I’m halfway through the second draft of book two in the series, A Maid’s Dilemma. This is the story of Grace, William’s childhood sweetheart, and what she gets up to while he is away. She’s a maid to Lady Forbes, who is making herself ill through drink. It’s a bit of a problem, since Lord Forbes is a staunch advocate of Temperance and is in denial about the whole thing! Grace decides she has to find out where the alcohol is coming from, despite warnings from her new love that she could put herself in danger. That tunnel just might make an appearance!

Juliette Lawson 

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About the Author

Juliette Lawson lives by the sea at Seaton Carew, part of Hartlepool, in north east England. A classics degree, a passion for local history and many years spent exploring her family tree meant that historical fiction was a natural choice when deciding to write a novel. The inspiration for her Seaton Carew Sagas series came from research undertaken for a parish history to raise funds for her local church. As well as enjoying historical novels, Juliette also reads contemporary fiction, thrillers, cozy mysteries, and books with interesting locations. She sings in the church choir and her local Ladies' Choir, plays violin and piano (badly), knits and sews, and loves spending time with her granddaughters. Find out more at Juliette's website https://juliettelawson.com/ and find her on Facebook, Pinterest and Twitter @juliette_author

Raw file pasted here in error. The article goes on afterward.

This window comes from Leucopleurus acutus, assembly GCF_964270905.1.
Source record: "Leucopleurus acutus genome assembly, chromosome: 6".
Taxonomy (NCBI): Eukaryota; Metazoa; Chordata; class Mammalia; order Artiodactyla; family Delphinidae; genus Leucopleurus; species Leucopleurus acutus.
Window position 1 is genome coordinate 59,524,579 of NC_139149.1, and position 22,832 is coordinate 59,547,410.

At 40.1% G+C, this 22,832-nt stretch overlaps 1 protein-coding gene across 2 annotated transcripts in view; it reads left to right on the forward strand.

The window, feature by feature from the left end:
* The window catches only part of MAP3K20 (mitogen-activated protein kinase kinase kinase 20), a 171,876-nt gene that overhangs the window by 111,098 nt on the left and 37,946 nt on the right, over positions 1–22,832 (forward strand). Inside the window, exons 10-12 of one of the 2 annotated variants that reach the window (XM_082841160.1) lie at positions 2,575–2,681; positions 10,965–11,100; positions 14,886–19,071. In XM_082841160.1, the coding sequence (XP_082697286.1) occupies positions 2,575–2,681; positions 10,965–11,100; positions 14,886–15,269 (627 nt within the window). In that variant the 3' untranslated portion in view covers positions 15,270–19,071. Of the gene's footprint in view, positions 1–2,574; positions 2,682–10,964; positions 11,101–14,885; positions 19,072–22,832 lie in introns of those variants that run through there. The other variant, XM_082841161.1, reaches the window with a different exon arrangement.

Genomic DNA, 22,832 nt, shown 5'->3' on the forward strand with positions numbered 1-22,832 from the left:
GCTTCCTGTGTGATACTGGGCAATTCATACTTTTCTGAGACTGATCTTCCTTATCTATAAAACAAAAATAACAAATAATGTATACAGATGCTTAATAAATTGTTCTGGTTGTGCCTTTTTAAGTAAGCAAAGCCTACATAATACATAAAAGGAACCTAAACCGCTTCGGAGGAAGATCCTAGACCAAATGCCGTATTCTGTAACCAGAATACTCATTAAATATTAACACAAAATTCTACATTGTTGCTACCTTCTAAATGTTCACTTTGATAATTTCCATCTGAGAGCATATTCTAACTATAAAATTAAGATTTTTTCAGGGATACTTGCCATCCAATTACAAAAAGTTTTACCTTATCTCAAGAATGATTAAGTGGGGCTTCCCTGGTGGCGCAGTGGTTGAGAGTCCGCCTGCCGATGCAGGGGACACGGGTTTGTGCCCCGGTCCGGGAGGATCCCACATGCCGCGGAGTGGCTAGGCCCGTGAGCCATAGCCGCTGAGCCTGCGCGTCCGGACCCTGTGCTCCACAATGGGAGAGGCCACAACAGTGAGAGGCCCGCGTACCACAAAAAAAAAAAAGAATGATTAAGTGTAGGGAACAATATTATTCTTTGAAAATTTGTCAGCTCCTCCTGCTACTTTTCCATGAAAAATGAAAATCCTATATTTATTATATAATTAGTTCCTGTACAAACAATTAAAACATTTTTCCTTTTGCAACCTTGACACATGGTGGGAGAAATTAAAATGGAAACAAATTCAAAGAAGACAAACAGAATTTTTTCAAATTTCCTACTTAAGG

21 September 2020

Guest Post: Writing a Novel, by Kate Ferguson ~ Part One: The Writing Process

The first thing to do is take a walk. The road ahead is long and hard and paved with self-doubt. Might as well get some fresh air.    

The overwhelming odds are the world won't take any notice. There's a pandemic to think about. Also ironing, Instagram, climate change and Netflix. 

Accept this as the likeliest outcome and do it anyway. You cannot fall in love with a person while being obsessed with how to sell them. The same applies to your novel.